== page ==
Café de Flore tells two unrelated stories set in both the present day Montreal and Paris during the 1960s, which sees a deep exploration into love, looking at its ups and downs, heartache, happiness and the guilt within most love stories.
The film is both interesting and at the same time a little drawn out and boring. It’s sad to say this because the premise of the film is very interesting, looking at love in two different ways in two completely separate time frames. The way they connect is both intriguing and great, yet at the same time some parts of the film just become a little bit too lacklustre.
The film does have its positive points and is shot brilliantly, with its almost indie film feel and the way they’ve shot 1960s Paris makes it intriguing, beautiful and sad all at the same time. Also, given the film’s constant theme of music throughout, with the lead male character Antoine (Kevin Parent) playing a DJ and the same song springing up between the 60s and the present day, the soundtrack is brilliant and is probably one of the best parts of the film as it evokes several emotions and gives the film a sultry, sinister, happy and dark undertone.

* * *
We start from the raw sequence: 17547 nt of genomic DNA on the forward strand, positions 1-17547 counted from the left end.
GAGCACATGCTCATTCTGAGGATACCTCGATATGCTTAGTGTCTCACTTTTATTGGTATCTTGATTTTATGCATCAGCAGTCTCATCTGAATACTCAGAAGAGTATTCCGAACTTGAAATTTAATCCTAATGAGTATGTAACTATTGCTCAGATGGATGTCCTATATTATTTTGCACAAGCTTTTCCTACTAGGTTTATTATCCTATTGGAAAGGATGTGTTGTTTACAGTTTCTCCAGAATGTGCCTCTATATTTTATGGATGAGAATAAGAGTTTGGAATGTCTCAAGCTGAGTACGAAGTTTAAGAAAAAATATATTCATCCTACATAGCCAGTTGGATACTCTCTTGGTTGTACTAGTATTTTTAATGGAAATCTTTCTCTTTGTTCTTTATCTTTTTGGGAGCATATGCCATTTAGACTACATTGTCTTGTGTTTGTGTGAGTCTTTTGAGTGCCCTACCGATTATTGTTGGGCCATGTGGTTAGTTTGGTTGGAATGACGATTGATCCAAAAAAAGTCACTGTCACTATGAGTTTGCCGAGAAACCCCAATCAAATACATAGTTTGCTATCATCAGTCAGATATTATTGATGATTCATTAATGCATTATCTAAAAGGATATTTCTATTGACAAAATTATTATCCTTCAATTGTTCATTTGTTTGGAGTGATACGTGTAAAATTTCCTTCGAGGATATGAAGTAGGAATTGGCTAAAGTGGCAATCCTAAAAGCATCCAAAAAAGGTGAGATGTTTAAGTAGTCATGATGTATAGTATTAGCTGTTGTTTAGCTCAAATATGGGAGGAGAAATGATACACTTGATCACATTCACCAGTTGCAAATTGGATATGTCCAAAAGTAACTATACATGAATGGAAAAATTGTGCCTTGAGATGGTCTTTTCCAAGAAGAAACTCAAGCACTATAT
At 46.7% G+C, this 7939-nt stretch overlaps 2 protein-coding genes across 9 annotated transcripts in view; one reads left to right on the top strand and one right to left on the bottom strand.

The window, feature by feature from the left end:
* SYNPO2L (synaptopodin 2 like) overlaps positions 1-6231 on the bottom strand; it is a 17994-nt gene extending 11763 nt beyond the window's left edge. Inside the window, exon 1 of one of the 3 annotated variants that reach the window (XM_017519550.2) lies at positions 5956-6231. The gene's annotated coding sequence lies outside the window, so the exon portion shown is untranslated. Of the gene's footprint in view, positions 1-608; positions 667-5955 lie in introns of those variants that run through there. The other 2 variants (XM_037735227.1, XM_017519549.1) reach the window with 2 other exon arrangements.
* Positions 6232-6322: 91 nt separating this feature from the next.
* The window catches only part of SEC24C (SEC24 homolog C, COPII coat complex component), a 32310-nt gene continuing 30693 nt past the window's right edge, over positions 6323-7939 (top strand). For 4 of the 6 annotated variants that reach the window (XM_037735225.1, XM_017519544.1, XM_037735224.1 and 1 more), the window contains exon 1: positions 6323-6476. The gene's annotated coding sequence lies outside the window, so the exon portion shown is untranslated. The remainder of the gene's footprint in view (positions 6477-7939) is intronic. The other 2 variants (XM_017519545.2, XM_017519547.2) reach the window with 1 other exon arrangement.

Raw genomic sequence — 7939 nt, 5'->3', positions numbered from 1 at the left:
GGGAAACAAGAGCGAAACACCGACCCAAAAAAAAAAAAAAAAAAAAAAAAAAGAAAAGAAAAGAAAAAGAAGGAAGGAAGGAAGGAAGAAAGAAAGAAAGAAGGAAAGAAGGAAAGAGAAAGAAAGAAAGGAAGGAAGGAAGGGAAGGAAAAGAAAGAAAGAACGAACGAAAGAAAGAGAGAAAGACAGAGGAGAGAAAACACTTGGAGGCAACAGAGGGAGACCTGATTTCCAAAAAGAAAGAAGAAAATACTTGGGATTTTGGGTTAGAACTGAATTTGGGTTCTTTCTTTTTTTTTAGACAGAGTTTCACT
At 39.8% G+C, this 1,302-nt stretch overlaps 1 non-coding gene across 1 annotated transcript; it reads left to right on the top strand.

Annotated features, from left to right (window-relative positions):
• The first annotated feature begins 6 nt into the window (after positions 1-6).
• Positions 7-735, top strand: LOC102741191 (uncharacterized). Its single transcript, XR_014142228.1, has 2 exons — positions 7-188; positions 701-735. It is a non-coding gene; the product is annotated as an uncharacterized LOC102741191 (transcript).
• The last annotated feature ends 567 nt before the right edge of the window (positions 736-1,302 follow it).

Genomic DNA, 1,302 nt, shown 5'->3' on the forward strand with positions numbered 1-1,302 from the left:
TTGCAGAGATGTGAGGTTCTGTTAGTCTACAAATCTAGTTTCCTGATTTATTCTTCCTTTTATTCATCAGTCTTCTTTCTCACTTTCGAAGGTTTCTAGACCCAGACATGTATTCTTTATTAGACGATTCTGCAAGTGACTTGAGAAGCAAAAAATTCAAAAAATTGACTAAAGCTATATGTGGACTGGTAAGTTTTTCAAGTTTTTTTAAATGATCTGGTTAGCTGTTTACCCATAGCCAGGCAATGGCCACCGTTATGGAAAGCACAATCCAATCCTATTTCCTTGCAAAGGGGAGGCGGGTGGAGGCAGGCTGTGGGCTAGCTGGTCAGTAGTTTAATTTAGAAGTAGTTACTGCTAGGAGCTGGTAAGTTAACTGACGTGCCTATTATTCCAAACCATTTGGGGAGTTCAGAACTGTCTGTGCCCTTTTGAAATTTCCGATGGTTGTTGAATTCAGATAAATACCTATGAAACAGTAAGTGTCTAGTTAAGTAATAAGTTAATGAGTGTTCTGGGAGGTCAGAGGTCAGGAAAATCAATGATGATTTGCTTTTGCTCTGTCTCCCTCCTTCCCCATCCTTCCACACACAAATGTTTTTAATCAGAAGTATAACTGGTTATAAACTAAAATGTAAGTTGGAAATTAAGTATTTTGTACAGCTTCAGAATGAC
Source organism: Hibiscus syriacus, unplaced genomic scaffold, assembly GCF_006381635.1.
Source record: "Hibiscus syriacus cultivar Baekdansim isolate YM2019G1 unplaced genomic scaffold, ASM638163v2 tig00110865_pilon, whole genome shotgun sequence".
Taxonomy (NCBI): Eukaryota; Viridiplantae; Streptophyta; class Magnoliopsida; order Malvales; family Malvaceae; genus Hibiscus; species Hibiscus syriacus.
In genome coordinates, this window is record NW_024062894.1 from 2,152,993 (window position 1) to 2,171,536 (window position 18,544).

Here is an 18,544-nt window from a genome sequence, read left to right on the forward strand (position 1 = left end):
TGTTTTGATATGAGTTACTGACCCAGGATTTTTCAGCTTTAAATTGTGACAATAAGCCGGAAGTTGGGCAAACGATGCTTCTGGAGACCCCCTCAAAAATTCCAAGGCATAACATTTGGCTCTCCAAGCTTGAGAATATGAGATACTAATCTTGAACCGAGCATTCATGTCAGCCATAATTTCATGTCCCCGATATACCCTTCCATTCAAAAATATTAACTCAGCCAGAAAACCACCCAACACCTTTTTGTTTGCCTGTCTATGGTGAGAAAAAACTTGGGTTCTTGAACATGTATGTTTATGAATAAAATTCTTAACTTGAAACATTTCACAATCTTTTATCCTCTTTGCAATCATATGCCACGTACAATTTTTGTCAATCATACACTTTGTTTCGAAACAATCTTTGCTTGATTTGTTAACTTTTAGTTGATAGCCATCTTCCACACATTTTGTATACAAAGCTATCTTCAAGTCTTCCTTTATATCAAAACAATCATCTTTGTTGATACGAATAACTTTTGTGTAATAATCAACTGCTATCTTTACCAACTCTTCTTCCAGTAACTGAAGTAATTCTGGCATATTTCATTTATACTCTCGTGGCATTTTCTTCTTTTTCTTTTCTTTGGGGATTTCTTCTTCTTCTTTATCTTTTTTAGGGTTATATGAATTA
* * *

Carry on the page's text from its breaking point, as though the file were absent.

The acting in the film also has to be celebrated, with Vanessa Paradis giving an outstanding performance as Jacqueline, a mother raising a disabled child in a very unforgiving and intolerant time. You can feel her anger and determination as she raises her child alone in the hope of him becoming more than he’s expected to be. Kevin Parent also gives a great performance as Antoine. whose regrets, anguish and guilt makes you feel sorrow and anger for his character.
Overall Verdict: The film is good and will make you feel a bit teary eyed from time to time, and in some cases make you recognise yourself in the characters. But it also falls flat in places as the pace goes a little slow.
Reviewer: Lewis Shepherd